User:IssaRice/Computability and logic/Eliezer Yudkowsky's Löb's theorem puzzle

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original link: https://web.archive.org/web/20160319050228/http://lesswrong.com/lw/t6/the_cartoon_guide_to_l%C3%B6bs_theorem/

current LW link: https://www.lesswrong.com/posts/ALCnqX6Xx8bpFMZq3/the-cartoon-guide-to-loeb-s-theorem

This page gives spoilers for the puzzle!

This pages states the puzzle and gives the solution.

Notation

Precedence:

  • \Box has high precedence, so e.g. \Box C \to C means (\Box C) \to C, and \Box \Box L \to \Box C means (\Box \Box L) \to (\Box C).
  • \vdash is a metalogical notion and has low precedence, so \mathsf{PA} \vdash \Box C \to C means \mathsf{PA} \vdash (\Box C \to C).

Translating the puzzle using logic notation

Löb's theorem shows that if \mathsf{PA} \vdash \Box C \to C, then \mathsf{PA} \vdash C.

The deduction theorem says that if \mathsf{PA} \cup \{H\} \vdash F, then \mathsf{PA} \vdash H \to F.

Applying the deduction theorem to Löb's theorem gives us \mathsf{PA} \vdash (\Box C \to C) \to C.

When translating to logic notation, it becomes obvious that the application of the deduction theorem is illegitimate, because we don't actually have \mathsf{PA} \cup \{\Box C \to C\} \vdash C. This is the initial answer that Larry D'Anna gives in comments.

But now, suppose we define \mathsf{PA}' := \mathsf{PA} \cup \{\Box C \to C\}, and walk through the proof of Löb's theorem for this new theory \mathsf{PA}'. Then we would obtain the following implication: if \mathsf{PA}' \vdash \Box C \to C, then \mathsf{PA}' \vdash C. But clearly, \mathsf{PA}' \vdash \Box C \to C since \Box C \to C is one of the axioms of \mathsf{PA}'. Therefore by modus ponens, we have \mathsf{PA}' \vdash C, i.e. \mathsf{PA}\cup\{\Box C \to C\} \vdash C. Now we can apply the deduction theorem to obtain \mathsf{PA} \vdash (\Box C \to C) \to C. This means that our "Löb's theorem" for \mathsf{PA}' must be incorrect (note: the proof is correct for \mathsf{PA}, which is why Löb's theorem is a theorem; it's just incorrect for \mathsf{PA}'), and somewhere in the ten-step proof is an error.

Translating the Löb's theorem back to logic

http://yudkowsky.net/assets/44/LobsTheorem.pdf

Since the solution to the puzzle refers back to the proof of Löb's theorem, we first translate the proof from the cartoon version back to logic:

  1. \mathsf{PA} \vdash \Box L \leftrightarrow \Box(\Box L \to C) by construction of L
  2. \mathsf{PA} \vdash \Box C \to C by hypothesis
  3. \mathsf{PA} \vdash \Box(\Box L \to C) \to (\Box \Box L \to \Box C)
  4. \mathsf{PA} \vdash \Box L \to (\Box \Box L \to \Box C)
  5. \mathsf{PA} \vdash \Box L \to \Box \Box L
  6. \mathsf{PA} \vdash \Box L \to \Box C
  7. \mathsf{PA} \vdash \Box L \to C
  8. \mathsf{PA} \vdash \Box(\Box L \to C)
  9. \mathsf{PA} \vdash \Box L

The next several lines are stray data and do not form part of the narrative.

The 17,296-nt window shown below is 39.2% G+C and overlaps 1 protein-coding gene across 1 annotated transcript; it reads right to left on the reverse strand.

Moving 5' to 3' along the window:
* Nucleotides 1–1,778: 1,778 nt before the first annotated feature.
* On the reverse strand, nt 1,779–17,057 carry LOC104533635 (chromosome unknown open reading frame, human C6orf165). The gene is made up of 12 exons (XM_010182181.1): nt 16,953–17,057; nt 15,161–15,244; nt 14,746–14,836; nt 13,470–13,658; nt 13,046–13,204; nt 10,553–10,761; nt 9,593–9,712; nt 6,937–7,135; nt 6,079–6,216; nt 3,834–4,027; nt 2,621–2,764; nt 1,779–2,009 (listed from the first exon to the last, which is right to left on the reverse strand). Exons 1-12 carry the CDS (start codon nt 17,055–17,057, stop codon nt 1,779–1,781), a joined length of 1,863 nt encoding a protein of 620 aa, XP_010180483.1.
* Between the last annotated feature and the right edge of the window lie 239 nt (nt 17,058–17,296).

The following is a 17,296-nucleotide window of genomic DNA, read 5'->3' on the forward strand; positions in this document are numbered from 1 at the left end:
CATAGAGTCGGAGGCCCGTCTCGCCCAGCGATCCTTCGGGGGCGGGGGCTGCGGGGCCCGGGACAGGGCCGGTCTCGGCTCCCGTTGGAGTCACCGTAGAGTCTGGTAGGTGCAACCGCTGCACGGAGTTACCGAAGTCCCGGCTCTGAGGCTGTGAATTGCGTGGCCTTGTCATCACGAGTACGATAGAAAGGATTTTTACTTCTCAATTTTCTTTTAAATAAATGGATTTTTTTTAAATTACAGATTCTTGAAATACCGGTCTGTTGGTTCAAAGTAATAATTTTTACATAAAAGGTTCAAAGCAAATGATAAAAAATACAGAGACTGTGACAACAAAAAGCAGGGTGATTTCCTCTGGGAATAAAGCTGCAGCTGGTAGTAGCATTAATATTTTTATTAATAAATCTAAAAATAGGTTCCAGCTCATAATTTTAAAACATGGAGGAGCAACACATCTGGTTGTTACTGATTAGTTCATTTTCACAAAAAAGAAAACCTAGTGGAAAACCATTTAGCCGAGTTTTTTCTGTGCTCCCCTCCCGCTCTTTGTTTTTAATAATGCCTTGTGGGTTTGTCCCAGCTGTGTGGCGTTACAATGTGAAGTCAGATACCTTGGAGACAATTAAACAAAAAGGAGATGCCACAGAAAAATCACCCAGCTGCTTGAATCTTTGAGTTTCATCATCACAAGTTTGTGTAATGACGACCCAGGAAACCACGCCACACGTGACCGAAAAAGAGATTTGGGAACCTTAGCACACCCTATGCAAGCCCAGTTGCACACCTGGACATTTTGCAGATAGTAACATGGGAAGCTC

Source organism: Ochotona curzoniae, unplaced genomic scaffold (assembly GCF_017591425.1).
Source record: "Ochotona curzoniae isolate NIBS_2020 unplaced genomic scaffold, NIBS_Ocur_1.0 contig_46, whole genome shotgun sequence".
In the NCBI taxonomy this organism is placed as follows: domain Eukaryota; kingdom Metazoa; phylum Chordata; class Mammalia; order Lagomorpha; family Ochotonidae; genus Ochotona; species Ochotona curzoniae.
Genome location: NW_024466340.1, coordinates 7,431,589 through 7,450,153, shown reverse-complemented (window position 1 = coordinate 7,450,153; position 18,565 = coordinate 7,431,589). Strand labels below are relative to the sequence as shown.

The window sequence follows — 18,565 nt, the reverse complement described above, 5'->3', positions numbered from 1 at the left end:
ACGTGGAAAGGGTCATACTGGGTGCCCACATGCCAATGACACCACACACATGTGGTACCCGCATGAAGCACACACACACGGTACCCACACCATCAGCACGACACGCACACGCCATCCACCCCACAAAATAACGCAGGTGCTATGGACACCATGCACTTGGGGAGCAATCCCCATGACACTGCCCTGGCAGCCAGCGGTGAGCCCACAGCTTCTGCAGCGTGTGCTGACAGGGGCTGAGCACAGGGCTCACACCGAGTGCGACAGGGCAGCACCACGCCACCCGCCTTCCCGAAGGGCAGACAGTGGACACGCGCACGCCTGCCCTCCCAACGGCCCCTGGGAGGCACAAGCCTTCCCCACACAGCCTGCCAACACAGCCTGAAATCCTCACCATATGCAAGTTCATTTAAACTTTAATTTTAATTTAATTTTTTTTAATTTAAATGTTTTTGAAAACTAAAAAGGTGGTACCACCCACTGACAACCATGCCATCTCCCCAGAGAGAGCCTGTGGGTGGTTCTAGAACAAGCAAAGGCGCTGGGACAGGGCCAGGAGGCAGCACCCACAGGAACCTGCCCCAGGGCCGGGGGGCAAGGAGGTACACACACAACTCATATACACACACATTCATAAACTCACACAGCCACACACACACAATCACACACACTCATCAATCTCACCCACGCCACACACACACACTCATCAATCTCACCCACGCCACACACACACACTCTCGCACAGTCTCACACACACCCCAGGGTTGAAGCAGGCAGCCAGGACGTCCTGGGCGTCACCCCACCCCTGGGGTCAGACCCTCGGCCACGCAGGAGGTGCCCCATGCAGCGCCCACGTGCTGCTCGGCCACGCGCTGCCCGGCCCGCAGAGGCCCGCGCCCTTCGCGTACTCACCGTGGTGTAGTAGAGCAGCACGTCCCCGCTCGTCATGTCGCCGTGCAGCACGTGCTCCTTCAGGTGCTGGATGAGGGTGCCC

10. \mathsf{PA} \vdash C

Repeating the proof of Löb's theorem for modified theory

We now repeat the proof of Löb's theorem for \mathsf{PA}' := \mathsf{PA} \cup \{\Box C \to C\} to see where the error is.

  1. \mathsf{PA}' \vdash \Box L \leftrightarrow \Box(\Box L \to C) by construction of L
  2. \mathsf{PA}' \vdash \Box C \to C because \Box C \to C is one of the axioms of \mathsf{PA}'
  3. \mathsf{PA}' \vdash \Box(\Box L \to C) \to (\Box \Box L \to \Box C) instance of A3
  4. \mathsf{PA}' \vdash \Box L \to (\Box \Box L \to \Box C)
  5. \mathsf{PA}' \vdash \Box L \to \Box \Box L
  6. \mathsf{PA}' \vdash \Box L \to \Box C
  7. \mathsf{PA}' \vdash \Box L \to C

So far, everything is fine. But can we assert \mathsf{PA}' \vdash \Box(\Box L \to C)? For \mathsf{PA}, we had the following:

A1: For each sentence X, if \mathsf{PA}\vdash X then \mathsf{PA} \vdash \Box X

We need the following:

A1′: For each sentence X, if \mathsf{PA}'\vdash X then \mathsf{PA}' \vdash \Box X

Since \mathsf{PA}' has more axioms than \mathsf{PA}, we know that \mathsf{PA}' can prove everything that \mathsf{PA} can. Thus, compared to A1, both the antecedent and consequent of A1′ are weaker, so A1′ does not necessarily follow from A1.

Suppose we take X in A1′ to be \Box C \to C. Then we obtain

If \mathsf{PA}'\vdash \Box C \to C then \mathsf{PA}' \vdash \Box (\Box C \to C)

Other ways we might try to get step 8 to work:

  • \mathsf{PA}' \vdash X \to \Box X
  • if X, then \mathsf{PA} \vdash X -- i think this is the one about which Larry says "ARGH WHAT ARE YOU DOING". Or maybe he means "if \Delta \vdash X, then \Delta \vdash \Box X" for arbitrary \Delta.
    • Now one might wonder, why is \Delta=\mathsf{PA} so special? I think this happens because \Box is the provability predicate of \mathsf{PA} and not some other theory. In particular, if \Delta \supseteq \mathsf{PA}, then if \Delta \vdash X we only know the weaker statement that \Delta proves X, not that \mathsf{PA} proves it. So we shouldn't be able to prove that \Delta can prove \Box X. What if \Delta \subseteq \mathsf{PA}? Then I think we are in a better position. e.g. if \Delta = \mathsf{Q}, then I think \mathsf Q can still represent the provability predicate of \mathsf{PA} (?) so then we have \mathsf Q \vdash \Box X. (this part might be wrong)

But can we prove that we can never get step 8 for \mathsf{PA}'? Well, this is exactly what the puzzle statement does -- it assumes the proof goes through, and derives an absurdity! (? actually, i'm not sure this is actually a contradiction. If we assume PA is consistent, then it seems to be a contradiction. I think this is the point nate soares and alex flint are trying to make in the comments. but we can re-word the puzzle to say one should find the first error.)

Other questions to answer

  • does \Box in \mathsf{PA}' still mean provability about \mathsf{PA}, or about itself?
  • are we removing a layer or adding one?
  • can't \mathsf{PA}' prove everything \mathsf{PA} can? yes, but this doesn't mean we can substitute implications automatically because the consequent also gets stronger